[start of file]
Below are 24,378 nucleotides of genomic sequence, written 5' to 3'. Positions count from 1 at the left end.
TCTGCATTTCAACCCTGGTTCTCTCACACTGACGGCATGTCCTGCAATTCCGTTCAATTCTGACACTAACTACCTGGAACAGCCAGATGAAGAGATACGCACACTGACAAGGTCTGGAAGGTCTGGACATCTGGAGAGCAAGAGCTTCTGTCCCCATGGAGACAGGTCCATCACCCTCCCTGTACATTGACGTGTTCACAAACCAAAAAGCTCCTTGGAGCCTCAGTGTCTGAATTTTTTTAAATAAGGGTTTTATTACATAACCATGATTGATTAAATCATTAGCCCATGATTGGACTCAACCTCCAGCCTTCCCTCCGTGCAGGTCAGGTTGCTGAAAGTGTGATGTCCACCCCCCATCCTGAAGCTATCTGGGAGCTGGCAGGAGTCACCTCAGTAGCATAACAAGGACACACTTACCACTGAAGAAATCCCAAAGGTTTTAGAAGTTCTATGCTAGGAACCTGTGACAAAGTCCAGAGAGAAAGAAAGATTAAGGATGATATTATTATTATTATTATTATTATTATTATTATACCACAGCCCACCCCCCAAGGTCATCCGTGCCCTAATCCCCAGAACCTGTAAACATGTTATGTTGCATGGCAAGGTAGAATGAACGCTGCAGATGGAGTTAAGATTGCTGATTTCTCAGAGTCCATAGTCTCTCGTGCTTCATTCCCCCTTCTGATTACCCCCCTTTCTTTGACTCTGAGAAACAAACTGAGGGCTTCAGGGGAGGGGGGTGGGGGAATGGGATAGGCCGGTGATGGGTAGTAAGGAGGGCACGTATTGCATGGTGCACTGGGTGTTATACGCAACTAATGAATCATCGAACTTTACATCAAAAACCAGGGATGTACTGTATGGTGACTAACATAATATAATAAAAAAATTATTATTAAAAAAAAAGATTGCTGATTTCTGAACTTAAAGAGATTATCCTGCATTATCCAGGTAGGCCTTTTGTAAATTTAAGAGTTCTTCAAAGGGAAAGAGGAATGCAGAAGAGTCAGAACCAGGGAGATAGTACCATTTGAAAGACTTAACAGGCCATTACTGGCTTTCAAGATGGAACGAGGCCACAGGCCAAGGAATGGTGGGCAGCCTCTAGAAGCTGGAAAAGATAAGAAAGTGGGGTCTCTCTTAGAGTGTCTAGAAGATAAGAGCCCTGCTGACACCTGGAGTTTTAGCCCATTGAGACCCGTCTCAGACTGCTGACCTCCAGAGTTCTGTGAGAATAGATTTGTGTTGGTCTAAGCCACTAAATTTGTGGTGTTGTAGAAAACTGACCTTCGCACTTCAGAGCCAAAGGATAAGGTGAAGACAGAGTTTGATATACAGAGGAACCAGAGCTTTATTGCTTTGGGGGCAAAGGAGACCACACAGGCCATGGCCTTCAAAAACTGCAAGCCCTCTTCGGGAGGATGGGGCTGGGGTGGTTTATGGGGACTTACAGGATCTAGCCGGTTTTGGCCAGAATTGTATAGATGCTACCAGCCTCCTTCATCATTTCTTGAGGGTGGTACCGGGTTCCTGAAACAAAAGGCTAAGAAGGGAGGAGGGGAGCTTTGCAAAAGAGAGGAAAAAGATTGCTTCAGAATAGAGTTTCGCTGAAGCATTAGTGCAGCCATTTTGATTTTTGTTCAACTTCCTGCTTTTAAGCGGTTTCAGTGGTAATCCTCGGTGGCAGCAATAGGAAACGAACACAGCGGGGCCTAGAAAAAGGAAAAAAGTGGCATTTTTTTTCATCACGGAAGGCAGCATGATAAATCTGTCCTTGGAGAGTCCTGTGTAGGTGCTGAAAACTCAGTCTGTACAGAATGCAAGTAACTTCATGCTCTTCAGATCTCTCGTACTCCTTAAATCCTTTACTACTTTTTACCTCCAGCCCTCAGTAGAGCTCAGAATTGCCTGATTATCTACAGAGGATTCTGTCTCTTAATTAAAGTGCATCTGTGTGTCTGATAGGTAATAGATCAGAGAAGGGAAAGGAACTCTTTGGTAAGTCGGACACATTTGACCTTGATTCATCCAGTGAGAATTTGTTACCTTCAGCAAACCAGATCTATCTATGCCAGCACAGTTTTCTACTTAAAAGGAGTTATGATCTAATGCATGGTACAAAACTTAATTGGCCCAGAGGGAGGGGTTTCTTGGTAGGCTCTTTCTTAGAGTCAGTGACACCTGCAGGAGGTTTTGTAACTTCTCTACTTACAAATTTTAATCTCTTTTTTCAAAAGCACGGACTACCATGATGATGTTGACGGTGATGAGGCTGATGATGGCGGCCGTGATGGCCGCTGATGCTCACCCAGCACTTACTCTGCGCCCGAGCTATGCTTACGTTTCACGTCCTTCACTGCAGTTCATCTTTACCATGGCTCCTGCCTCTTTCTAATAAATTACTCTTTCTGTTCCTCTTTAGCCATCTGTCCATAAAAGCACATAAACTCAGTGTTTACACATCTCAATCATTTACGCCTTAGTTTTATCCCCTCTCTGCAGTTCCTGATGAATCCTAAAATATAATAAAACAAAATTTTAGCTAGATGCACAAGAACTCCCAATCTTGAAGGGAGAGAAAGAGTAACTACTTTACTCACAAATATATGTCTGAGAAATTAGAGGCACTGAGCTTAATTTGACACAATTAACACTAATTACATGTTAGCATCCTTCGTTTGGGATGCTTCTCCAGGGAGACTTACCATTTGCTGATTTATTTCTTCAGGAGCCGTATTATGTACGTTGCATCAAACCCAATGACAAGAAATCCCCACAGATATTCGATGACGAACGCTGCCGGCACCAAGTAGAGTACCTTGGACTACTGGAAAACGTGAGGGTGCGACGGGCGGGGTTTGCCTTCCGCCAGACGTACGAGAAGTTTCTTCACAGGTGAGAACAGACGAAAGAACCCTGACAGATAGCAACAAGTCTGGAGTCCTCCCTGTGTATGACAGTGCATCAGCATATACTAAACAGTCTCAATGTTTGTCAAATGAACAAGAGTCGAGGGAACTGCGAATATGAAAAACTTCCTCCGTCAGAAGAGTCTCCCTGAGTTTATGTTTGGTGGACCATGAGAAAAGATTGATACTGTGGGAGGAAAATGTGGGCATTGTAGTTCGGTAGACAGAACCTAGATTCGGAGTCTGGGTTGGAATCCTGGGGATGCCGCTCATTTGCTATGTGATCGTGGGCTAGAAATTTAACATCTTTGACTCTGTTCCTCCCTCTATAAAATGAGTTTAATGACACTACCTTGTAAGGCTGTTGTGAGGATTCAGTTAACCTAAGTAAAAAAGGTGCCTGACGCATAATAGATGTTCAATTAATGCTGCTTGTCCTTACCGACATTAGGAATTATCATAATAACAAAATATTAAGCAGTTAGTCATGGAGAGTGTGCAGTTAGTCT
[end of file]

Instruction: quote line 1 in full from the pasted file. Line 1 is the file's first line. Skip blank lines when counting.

Below are 24,378 nucleotides of genomic sequence, written 5' to 3'. Positions count from 1 at the left end.